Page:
Montgomery County, PA uses OpenGov to Uncover Internal Insights and Engage the Public
Credit: Montgomery County
Overcoming Budgetary Challenges
The 815,000 residents of Montgomery County, Pennsylvania form a vibrant and diverse community. Densely populated urban areas combine with farms and open land to power an economy dependent on health sciences, pharmaceuticals, manufacturing, IT, agriculture, and retail. The county’s government serves both remarkably wealthy and impoverished areas.
Montgomery County’s Chief Finance Officer, Uri Monson, joined Montgomery in 2012 to address the county’s serious budgetary issues. Previous officials drained reserves from $100 million to $23 million, imposed frequent operating deficits — one year was as high as $27 million —, and dramatically increased debt and service payments by issuing long-term fixed debt. Montgomery County’s budget was a mere twelve pages long, with handwritten page numbers and just two columns with last year’s budget and the current budget; there were no actuals. The budget did not even account for all necessary expenses; it failed to budget staff for a new prison wing opened in October 2011. And when the budget did include line items for various expenses, the numbers in the public budget did not match the county’s accounting system.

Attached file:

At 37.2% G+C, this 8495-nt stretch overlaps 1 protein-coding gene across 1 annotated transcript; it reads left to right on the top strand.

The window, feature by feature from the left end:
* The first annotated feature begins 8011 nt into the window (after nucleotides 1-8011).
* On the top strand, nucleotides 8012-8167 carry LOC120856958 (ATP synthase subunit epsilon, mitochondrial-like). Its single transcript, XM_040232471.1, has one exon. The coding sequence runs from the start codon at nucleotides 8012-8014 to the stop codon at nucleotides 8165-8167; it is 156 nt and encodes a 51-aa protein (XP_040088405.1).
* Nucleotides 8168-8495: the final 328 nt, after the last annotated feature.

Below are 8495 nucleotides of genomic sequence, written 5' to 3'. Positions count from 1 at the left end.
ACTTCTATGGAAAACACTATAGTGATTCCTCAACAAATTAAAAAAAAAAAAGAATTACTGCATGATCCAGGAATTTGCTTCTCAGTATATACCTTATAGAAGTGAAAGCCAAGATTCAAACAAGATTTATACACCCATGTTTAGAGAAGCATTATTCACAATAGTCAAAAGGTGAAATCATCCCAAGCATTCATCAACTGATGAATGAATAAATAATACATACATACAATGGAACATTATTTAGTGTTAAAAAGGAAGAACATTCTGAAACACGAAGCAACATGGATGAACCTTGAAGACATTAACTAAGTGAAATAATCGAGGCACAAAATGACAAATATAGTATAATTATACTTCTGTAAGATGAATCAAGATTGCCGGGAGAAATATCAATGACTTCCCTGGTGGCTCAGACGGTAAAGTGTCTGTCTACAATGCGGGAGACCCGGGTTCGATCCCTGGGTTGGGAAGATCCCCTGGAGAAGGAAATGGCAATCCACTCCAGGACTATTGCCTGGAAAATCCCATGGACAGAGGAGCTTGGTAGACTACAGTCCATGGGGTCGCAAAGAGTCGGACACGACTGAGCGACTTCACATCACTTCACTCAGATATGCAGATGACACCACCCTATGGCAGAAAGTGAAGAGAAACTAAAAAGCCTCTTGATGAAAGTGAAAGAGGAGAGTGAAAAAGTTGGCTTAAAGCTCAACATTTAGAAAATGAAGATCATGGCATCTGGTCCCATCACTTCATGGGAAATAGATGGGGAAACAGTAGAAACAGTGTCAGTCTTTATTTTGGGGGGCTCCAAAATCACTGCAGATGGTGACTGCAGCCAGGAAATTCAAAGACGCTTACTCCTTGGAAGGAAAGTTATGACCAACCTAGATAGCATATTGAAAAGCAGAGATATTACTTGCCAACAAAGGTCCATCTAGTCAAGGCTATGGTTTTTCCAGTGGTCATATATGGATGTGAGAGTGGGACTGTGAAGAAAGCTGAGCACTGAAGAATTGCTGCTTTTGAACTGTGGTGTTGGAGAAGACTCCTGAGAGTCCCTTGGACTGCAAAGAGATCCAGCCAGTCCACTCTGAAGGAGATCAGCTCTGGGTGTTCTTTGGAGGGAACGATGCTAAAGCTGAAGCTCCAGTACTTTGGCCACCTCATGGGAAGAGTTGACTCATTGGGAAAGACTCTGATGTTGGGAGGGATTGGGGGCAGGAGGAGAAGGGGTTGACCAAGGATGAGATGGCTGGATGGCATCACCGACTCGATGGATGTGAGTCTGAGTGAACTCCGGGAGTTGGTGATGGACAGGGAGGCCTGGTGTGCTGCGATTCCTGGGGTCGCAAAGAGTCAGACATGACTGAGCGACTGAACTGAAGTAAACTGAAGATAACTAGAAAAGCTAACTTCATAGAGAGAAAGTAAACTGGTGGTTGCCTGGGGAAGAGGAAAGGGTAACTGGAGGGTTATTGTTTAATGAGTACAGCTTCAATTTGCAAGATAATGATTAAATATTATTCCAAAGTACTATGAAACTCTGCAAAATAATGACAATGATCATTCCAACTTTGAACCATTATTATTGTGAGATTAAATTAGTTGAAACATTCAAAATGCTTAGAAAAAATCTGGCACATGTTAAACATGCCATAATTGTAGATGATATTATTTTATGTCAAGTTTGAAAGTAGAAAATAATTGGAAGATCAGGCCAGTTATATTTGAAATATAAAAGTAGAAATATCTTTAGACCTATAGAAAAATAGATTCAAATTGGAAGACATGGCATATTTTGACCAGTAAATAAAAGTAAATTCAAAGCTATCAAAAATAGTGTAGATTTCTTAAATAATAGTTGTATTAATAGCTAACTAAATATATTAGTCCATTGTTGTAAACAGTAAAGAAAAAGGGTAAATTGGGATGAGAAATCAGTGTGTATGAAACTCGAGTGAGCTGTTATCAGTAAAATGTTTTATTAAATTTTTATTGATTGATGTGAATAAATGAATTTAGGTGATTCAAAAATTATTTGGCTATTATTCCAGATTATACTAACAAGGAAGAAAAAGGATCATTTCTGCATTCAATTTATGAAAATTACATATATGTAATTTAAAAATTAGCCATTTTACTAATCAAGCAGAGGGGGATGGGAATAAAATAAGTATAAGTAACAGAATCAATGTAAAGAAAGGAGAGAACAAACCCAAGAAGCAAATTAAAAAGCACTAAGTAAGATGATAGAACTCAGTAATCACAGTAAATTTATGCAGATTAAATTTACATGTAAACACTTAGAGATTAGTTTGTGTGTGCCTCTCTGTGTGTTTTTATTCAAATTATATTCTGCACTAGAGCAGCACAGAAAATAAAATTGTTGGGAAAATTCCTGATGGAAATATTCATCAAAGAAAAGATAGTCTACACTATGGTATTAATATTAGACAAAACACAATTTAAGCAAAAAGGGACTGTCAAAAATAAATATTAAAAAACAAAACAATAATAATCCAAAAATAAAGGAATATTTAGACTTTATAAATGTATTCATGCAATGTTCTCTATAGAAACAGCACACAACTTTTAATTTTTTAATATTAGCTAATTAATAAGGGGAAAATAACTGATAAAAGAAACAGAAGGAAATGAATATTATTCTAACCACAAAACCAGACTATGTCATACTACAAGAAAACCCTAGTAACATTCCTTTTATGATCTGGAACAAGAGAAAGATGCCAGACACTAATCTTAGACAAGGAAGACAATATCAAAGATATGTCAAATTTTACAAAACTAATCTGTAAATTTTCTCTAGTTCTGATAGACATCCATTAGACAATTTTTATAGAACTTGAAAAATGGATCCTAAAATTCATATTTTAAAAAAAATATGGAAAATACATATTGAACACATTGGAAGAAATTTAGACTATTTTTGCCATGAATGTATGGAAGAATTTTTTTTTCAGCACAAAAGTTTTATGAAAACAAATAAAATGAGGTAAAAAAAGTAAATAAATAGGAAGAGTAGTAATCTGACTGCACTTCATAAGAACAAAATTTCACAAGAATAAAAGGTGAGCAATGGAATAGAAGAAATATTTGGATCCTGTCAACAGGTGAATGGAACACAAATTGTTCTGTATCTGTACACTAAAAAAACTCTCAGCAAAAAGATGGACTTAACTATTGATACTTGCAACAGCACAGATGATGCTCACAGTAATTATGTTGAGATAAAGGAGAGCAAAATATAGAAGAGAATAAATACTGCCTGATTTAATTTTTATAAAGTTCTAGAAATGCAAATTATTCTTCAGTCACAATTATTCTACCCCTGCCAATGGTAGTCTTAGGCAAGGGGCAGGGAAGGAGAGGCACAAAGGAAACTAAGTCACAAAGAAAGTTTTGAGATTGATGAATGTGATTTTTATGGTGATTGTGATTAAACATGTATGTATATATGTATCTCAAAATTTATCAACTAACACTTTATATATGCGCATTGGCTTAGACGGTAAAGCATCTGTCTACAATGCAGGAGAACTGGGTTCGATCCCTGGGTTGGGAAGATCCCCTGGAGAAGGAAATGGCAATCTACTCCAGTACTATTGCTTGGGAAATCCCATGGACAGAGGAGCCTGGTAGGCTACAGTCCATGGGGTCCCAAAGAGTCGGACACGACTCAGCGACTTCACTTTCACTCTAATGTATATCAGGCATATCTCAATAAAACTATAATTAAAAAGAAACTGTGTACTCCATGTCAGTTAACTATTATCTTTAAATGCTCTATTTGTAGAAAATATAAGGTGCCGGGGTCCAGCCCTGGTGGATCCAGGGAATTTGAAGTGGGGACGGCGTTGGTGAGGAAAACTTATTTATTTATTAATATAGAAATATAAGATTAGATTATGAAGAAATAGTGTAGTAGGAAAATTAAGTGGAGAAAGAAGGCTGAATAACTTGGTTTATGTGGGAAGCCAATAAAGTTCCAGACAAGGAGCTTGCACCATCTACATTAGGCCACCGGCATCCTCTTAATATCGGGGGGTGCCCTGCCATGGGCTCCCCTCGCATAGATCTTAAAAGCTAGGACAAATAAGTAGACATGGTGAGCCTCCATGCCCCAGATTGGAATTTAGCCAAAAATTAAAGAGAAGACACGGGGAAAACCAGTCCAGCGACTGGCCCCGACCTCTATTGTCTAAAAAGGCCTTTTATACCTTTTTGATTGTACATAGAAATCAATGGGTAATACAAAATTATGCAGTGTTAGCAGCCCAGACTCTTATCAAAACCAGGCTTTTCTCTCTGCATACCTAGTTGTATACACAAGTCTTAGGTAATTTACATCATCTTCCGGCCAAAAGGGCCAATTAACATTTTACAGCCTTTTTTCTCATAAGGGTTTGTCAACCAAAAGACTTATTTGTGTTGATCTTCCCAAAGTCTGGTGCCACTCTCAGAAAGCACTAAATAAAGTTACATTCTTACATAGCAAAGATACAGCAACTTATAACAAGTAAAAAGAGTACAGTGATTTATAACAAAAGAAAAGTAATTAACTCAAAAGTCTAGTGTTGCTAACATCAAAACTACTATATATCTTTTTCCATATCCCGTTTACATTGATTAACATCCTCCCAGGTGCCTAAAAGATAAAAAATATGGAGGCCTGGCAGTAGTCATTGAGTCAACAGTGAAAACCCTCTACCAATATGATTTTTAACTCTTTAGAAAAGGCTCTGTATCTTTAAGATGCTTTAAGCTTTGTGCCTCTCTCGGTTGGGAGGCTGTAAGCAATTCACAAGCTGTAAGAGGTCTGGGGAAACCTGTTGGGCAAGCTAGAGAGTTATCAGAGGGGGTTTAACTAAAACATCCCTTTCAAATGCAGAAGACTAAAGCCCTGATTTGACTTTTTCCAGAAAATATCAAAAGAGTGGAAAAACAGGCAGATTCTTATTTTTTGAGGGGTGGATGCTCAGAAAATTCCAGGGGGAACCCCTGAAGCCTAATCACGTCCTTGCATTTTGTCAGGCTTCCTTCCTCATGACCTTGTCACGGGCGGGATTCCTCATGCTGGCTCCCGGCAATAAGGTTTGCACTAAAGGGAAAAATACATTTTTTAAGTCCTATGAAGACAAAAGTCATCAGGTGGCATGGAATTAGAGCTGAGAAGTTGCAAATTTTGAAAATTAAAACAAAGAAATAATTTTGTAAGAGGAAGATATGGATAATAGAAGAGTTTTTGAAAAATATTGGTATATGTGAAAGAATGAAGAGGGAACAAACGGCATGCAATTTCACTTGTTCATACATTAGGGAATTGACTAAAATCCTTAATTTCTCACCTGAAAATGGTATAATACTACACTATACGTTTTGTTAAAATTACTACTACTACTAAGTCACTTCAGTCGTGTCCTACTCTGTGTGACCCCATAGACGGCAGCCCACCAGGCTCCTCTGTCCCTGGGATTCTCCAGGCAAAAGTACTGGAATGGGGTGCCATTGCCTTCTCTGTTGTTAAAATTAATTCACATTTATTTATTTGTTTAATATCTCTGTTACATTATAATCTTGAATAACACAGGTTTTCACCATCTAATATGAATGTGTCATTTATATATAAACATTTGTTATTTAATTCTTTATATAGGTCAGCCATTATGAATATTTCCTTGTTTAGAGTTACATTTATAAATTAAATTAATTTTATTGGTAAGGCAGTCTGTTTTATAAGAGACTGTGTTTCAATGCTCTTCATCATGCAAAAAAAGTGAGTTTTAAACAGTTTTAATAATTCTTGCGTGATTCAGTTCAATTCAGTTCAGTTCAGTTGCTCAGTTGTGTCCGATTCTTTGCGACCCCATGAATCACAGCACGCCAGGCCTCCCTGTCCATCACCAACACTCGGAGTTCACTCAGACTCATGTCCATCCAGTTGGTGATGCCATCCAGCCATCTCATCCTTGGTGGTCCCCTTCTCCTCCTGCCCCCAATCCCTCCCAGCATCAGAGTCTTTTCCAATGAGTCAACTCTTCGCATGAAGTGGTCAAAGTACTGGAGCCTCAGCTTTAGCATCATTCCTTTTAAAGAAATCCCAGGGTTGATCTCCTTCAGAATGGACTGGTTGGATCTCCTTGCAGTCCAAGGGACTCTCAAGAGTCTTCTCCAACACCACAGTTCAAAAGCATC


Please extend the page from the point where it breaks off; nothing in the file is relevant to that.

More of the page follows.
The newly elected commissioners directed the County’s Senior Staff to achieve a fiscally responsible budget, and present it in a transparent fashion. Montgomery adopted a zero-based budget model the first year, reduced the county’s debt, and refilled reserve funds. As the county’s budget recovered, Mr. Monson and Montgomery’s commissioners looked for ways to increase internal insights into resource allocation while engaging the public. In June 2014, Montgomery purchased OpenGov Intelligence both to provide public administrators with actionable, data-driven insights for the budget process and to engage the public.
Category: Customer Story